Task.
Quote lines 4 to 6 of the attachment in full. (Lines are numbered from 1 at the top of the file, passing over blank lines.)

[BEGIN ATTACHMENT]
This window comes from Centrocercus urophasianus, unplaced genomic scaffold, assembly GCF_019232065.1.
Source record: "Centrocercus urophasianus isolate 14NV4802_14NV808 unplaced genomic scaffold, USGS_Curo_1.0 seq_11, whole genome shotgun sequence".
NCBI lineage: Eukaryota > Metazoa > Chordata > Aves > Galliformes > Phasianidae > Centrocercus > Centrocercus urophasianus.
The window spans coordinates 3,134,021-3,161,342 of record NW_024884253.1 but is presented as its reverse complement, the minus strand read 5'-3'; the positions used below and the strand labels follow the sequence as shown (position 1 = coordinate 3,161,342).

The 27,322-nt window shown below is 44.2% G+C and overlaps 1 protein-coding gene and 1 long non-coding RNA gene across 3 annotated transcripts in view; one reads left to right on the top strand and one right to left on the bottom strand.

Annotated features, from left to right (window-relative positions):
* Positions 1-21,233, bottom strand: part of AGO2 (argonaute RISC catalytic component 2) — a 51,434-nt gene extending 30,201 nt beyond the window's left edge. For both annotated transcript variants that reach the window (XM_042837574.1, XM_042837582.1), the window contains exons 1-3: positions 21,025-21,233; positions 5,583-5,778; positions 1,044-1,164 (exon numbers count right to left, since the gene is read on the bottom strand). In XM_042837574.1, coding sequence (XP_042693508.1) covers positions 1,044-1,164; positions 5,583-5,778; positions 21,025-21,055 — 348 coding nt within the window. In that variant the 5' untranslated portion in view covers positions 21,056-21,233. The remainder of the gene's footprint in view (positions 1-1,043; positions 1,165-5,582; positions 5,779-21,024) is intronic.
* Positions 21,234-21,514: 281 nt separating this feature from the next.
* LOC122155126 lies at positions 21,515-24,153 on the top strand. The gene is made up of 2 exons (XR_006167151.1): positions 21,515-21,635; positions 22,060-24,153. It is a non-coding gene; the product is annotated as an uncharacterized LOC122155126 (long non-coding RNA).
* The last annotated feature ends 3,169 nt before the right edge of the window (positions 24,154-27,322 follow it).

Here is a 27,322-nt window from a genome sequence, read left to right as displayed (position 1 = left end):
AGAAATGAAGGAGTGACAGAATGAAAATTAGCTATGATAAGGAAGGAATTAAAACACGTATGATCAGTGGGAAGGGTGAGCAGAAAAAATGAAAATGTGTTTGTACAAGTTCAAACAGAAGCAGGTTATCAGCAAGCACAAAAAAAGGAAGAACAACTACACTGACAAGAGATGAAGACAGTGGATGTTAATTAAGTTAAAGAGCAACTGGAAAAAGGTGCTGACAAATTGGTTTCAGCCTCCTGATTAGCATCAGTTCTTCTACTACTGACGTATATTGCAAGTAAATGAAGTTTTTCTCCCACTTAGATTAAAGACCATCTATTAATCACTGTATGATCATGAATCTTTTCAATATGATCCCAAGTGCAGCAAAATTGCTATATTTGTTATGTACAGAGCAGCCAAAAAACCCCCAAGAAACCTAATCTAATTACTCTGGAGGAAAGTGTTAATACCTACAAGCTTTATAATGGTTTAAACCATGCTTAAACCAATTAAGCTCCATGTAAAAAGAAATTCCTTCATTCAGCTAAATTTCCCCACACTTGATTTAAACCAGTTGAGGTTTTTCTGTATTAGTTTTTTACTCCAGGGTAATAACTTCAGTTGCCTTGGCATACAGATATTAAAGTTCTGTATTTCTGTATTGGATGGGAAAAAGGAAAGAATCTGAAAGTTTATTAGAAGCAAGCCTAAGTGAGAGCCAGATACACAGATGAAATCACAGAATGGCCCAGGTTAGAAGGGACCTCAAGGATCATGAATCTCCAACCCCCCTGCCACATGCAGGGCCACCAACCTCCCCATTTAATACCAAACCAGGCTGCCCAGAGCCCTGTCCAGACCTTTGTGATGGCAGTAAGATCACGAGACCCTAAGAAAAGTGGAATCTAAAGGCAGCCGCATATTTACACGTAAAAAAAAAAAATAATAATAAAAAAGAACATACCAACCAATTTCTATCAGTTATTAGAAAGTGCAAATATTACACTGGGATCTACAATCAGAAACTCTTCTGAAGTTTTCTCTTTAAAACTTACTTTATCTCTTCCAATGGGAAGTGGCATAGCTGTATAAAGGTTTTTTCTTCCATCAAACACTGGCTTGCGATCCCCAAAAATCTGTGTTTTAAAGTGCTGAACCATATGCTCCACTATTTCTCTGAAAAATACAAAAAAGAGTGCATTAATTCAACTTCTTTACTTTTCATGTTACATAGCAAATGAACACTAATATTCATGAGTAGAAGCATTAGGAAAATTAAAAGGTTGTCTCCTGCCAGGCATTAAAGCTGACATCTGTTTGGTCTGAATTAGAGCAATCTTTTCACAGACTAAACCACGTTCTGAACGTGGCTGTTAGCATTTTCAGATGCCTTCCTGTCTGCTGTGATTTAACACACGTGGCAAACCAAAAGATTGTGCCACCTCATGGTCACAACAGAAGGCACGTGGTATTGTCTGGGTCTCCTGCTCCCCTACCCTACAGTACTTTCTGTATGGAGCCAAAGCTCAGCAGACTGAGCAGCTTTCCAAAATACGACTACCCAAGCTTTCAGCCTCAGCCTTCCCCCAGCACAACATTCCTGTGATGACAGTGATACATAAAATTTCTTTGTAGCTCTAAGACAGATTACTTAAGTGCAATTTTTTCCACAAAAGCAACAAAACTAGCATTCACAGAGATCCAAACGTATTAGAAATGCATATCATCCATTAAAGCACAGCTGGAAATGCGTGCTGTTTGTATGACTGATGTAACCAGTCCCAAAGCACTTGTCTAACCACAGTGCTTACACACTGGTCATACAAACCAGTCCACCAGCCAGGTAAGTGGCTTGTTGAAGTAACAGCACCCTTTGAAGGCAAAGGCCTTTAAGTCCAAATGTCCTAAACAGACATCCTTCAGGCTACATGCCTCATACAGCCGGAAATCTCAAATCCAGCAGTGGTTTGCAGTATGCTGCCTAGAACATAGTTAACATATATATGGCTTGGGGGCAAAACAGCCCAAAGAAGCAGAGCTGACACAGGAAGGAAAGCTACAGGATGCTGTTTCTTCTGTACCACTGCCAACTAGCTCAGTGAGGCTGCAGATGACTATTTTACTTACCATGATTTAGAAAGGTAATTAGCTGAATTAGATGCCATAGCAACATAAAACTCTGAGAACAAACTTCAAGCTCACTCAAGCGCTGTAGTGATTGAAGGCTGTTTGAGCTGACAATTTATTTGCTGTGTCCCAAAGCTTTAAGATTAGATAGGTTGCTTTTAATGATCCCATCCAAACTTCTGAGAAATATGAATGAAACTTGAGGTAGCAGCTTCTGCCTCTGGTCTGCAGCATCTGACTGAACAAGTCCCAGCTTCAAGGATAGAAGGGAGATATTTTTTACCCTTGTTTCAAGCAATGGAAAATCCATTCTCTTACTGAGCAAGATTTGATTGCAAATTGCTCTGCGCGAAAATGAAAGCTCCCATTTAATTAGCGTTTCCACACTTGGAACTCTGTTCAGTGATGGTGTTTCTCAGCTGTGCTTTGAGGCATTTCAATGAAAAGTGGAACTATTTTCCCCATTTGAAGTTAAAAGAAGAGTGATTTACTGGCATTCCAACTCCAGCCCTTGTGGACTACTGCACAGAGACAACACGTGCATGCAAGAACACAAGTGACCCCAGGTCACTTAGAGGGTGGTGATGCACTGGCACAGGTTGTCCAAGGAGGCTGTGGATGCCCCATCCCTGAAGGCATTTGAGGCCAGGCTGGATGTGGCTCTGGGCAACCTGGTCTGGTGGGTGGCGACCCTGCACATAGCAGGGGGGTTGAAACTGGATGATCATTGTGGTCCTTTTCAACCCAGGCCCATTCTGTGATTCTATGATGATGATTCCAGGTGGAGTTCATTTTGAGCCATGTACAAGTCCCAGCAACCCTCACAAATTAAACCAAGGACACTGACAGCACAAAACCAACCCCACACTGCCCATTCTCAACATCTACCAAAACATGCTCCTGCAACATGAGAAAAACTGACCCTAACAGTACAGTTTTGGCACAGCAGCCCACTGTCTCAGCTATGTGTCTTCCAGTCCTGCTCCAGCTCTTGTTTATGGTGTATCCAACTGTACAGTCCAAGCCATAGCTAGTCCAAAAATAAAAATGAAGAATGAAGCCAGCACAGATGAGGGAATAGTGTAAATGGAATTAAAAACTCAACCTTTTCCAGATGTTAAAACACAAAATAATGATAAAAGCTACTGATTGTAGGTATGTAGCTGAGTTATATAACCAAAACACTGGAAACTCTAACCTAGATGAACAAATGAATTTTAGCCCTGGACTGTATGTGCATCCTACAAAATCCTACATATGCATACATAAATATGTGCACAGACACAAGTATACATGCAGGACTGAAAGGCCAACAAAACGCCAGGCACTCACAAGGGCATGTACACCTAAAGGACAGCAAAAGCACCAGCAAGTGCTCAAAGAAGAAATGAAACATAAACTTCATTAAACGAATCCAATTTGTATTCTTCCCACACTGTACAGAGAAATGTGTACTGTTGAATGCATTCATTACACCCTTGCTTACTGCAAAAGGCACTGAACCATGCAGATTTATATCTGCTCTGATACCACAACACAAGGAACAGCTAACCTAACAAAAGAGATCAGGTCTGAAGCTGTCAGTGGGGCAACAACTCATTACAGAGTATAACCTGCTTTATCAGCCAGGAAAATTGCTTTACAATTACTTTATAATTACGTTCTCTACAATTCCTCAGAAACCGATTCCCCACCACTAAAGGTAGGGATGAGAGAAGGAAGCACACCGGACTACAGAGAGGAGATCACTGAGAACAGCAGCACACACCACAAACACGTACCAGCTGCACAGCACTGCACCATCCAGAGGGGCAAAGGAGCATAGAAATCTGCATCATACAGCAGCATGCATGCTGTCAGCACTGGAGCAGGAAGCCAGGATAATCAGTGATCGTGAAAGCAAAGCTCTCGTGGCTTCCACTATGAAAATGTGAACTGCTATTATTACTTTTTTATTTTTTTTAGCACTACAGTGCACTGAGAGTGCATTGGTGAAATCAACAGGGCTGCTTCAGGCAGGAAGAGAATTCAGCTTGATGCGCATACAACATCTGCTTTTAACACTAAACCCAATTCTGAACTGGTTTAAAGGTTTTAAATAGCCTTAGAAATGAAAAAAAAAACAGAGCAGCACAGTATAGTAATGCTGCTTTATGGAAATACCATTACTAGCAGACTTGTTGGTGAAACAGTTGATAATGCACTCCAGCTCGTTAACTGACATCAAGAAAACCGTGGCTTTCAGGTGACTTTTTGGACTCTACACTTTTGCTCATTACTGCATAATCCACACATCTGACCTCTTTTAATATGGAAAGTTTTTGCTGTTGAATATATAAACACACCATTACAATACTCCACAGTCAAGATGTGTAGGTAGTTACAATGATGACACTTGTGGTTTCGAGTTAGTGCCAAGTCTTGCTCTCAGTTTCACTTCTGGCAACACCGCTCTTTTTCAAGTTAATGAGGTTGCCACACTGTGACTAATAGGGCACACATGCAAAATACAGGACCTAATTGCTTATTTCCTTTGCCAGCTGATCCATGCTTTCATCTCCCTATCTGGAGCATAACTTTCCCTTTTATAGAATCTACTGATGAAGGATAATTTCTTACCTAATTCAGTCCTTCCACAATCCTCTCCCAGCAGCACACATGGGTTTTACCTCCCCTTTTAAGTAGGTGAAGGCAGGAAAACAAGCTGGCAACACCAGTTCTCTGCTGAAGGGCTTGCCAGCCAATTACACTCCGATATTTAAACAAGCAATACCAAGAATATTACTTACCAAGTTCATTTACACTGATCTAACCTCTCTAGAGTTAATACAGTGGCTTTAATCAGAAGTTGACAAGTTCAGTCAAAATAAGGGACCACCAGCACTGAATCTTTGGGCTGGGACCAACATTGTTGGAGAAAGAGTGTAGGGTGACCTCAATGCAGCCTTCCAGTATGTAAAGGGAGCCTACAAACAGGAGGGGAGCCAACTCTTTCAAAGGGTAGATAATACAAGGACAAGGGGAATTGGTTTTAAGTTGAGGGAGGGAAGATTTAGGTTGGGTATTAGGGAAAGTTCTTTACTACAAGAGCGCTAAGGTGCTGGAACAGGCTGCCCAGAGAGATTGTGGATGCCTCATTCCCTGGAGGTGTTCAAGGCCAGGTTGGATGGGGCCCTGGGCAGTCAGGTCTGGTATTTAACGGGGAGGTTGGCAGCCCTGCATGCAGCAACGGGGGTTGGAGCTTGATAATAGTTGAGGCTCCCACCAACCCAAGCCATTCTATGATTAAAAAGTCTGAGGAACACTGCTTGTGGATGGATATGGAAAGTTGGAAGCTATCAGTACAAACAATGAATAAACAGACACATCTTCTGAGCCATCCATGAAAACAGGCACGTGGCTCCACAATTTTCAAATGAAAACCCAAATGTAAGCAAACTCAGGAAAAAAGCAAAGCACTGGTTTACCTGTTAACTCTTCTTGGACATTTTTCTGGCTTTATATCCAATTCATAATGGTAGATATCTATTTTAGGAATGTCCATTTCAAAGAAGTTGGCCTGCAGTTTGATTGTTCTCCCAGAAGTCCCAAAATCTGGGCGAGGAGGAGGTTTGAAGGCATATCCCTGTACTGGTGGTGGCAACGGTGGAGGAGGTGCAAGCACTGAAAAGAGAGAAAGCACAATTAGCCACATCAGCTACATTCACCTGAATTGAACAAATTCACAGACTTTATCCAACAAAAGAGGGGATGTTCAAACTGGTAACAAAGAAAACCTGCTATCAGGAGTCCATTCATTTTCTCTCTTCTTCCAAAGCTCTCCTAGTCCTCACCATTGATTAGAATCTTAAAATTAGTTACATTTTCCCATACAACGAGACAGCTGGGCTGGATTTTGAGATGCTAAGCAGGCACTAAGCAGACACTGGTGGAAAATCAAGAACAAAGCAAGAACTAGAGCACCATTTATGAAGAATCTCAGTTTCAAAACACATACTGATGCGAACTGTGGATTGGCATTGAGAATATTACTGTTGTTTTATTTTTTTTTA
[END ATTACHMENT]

The window spans coordinates 3,134,021-3,161,342 of record NW_024884253.1 but is presented as its reverse complement, the minus strand read 5'-3'; the positions used below and the strand labels follow the sequence as shown (position 1 = coordinate 3,161,342).

The 27,322-nt window shown below is 44.2% G+C and overlaps 1 protein-coding gene and 1 long non-coding RNA gene across 3 annotated transcripts in view; one reads left to right on the top strand and one right to left on the bottom strand.

Annotated features, from left to right (window-relative positions):